CM Storm QuickFire XT Mechanical Gaming Keyboard
Last week, I received a mechanical gaming keyboard from CM Storm, namely QuickFire XT. The keyboard unit comes in an ordinary card box without any branding on it except product code and a sticker indicating the keyboard is equipped with Cherry MX Red switches.
Even I’m curious why we got a sample look-a-like unit instead of regular off-the-shelf unit. Nevertheless, read on for our point of view on this keyboard.
SRP for CM Storm QuickFire XT is MYR325.
|Part Number||SGK-4030-GKCG1(Green switch)
|N Key Rollover||N key in PS/2 mode|
|Repeat Rate||4 levels (PS/2 mode only)|
|Interface||USB / PS2|
|Windows Key Lock||Yes, both sides|
|Media Keys||Yes (via F keys)|
|USB Cable||Removable, USB A connector|
|Weight||1100 g/ 2.43 lbs|
I’ll assume that the box is the same as the retail box except minus cosmetics. Judging from the thickness of it, minimal protection is provided to the keyboard in case there’s any accident during transport. Let’s just hope the extra layer of foam cover would reduce the shock.
Official packaging should come with:
- usb cable
- user manual
- usb/ps2 converter
- keycap remover
QuickFire XT comes with a removable USB cable and it is rather unique. Instead of standard USB-to-Mini-USB cable, the QuickFire XT comes with a USB-to-USB cable.
The cable is braided with some sort of synthetic material. Though I can’t be sure what it is made of but it feels rather stiff and durable.
It even includes a USB-to-PS/2 converter to take the advantage of N-key roll-over feature of the keyboard.
Ring key cap puller. When compared with wire type key cap puller, ring type key cap puller would be an inferior choice. It will scratch the sides of the key cap and pretty much only effective in removing 1x sized key caps. I really hope more manufacturers would include the wire type key cap puller instead.
Then the keyboard itself. Taking it out of the box, immediately I’m impressed at how classy it looks. The designers have put the CM Storm logo at the top part of the keyboard, keeping the front looks clean and elegant. Just one thing that bothers me – rubber coating on the top chassis. I still can’t think of any reason why rubber coating the chassis is a good idea. It makes the chassis more prone to wear and tear, furthermore it might become sticky after some time especially in this kind of humid and hot climate in Malaysia.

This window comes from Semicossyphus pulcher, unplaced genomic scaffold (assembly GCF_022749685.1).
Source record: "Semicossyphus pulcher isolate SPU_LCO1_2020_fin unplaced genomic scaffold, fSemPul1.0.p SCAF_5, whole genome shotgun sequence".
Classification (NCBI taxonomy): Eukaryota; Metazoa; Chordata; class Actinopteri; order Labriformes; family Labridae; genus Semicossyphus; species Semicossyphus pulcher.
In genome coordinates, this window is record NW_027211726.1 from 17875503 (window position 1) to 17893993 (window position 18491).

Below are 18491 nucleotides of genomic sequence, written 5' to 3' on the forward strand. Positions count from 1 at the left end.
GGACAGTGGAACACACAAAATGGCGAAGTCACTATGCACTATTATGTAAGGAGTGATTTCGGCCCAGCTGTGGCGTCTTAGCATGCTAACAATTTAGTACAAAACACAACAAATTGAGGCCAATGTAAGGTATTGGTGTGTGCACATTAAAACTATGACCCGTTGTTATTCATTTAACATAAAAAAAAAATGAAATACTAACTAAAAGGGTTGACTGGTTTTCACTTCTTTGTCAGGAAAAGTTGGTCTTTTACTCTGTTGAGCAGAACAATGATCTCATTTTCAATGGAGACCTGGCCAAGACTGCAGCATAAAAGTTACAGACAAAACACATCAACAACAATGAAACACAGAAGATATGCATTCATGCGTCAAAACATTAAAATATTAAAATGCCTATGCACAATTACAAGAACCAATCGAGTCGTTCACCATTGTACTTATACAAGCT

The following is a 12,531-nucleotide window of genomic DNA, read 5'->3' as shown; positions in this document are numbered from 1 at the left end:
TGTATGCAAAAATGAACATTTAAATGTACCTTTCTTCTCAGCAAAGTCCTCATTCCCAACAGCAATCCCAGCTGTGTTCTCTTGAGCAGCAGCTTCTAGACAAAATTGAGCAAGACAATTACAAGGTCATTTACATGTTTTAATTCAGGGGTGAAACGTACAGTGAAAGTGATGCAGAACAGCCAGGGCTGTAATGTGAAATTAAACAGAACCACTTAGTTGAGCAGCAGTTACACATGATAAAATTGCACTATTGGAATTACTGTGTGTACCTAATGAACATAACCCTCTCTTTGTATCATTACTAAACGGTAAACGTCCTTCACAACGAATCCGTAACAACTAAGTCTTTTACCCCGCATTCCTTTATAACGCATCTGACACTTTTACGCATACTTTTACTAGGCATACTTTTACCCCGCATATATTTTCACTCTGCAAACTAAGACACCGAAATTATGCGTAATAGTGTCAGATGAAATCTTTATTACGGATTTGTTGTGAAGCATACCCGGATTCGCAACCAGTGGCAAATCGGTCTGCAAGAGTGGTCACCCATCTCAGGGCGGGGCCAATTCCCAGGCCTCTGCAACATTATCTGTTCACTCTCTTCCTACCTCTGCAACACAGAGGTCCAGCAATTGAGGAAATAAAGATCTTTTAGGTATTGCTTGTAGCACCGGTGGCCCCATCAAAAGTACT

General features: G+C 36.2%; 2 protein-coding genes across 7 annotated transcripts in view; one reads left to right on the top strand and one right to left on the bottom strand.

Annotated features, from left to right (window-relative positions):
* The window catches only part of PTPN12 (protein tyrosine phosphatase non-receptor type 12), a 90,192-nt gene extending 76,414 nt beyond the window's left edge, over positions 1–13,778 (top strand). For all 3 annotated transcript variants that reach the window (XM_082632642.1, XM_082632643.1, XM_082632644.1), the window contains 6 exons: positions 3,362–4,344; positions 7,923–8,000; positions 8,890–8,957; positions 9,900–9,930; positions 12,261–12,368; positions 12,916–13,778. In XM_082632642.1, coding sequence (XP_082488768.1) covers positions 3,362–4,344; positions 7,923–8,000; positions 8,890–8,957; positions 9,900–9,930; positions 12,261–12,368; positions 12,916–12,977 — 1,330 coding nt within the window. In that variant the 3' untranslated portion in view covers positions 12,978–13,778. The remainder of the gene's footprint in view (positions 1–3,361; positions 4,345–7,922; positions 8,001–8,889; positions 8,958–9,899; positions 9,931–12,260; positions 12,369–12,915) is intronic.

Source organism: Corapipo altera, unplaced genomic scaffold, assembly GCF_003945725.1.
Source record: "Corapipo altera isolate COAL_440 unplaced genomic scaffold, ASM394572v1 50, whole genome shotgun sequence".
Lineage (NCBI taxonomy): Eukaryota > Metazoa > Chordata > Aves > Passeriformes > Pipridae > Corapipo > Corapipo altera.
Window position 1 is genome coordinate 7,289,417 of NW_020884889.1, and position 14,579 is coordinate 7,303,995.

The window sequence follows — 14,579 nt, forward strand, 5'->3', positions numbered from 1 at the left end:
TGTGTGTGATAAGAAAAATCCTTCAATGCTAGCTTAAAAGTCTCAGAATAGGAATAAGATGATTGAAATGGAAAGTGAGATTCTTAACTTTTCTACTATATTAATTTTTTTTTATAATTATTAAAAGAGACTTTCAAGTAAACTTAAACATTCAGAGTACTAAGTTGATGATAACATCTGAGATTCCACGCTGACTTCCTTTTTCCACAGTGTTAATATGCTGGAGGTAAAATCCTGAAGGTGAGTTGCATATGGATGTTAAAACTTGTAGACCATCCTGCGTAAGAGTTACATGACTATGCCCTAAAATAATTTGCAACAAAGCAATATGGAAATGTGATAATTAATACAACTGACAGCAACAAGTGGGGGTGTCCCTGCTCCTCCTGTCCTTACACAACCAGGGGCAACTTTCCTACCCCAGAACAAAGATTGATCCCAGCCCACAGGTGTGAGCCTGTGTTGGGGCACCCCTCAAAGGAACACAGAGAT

Upon closer inspection, I’m pretty sure that the QuickFire XT is OEM by Costar because the frame’s construction is exactly the same as Filco Majestouch 2 and Rosewill RK-9000, especially the LED light placement. Even the typing experience feels extremely similar.
Media functions are achievable via the FN button combination. But then I’m not really a fan of FN buttons because you have to sacrifice one button at the spacebar row for it. The QuickFire TK choose to sacrifice the Menu key and I find it is a rather bad decision because it is a very useful key.
Bottom of the keyboard. Large pieces of non-slip keyboard feet.
Standard flip-up elevation feet.
The switch is Cherry MX Red, soft linear type, coupled with wire stabilizers for the large keys. Typing experience is rather solid on this keyboard. Thanks to the overall firmly constructed keyboard body.
The key cap is made of standard thickness ABS plastic and printing method is likely to be infilled-laser-engraving. ABS plastic despite being cost friendly, but not as durable as PBT or POM. Infilled-laser-engraving printing method is quite standard as it is used on most of the mechanical keyboards on the market (non-backlit).
CM Storm QuickFire XT Mechanical Gaming Keyboard
- Great build quality
- Plate mounted switch for solid typing experience
- NKRO with PS/2 adaptor, 6KRO with USB
- Multimedia control with FN combination
- Standard key layout
- Detachable USB cable
- Standard USB to Standard USB cable
- ABS key caps
- Infilled-laser-engraving printing – sta
- Wire stabilizers (costar) – troublesome to change key caps but retains switch feel
- Ring key cap puller
- Absence of Menu Key
When I first unboxed this keyboard, I am absolutely delighted to see how clean and elegant the design is. As we all know the general higher end keyboard market is mostly dominated by those gaming keyboards with gimmicky features, such as backlights, macro keys, LCD panel, wacky chassis design and others. The QuickFire XT however, with the absence of any obvious or oversized branding definitely makes the keyboard a class of its own despite being marketed as a gaming keyboard. One thing I feel dissatisfied is their decision of rubber coat the keyboard top chassis. We can’t argue that the coating does give a special soft touch finish to the end product, but then what is the purpose when we don’t usually touch the chassis?
Other than the design, in terms of usability, I have to admit this is a very good keyboard. Typing experience on this keyboard is great and solid. I have to repeat the word SOLID because the build quality is that great. If you compare it to the Rosewill RK-9000 and Filco Majestouch 2, you’ll find out they actually looks similar. Well, can’t blame that as they’re (highly suspected) to be manufactured by the same OEM. But then, it also comes with a few drawbacks, which are not directly related to the performance or the usability of the keyboard, for instance the rubber coating of the keyboard chassis and the absence of Menu key.
I have mixed feelings towards this keyboard. In terms of typing experience and build quality, this is one awesome keyboard. Though I don’t have the chance to dismantle the keyboard and take a look at the printed circuit board (PCB), still there are traits everywhere on this keyboard indicating it is built by Costar. Judging from the SRP of MYR325, I still can’t take my mind off from the Rosewill RK-9000 which is almsot identical with a lower pricetag. Unless you hate the Rosewill logo so much that you prefer the sexy and stealthy look of QuickFire XT.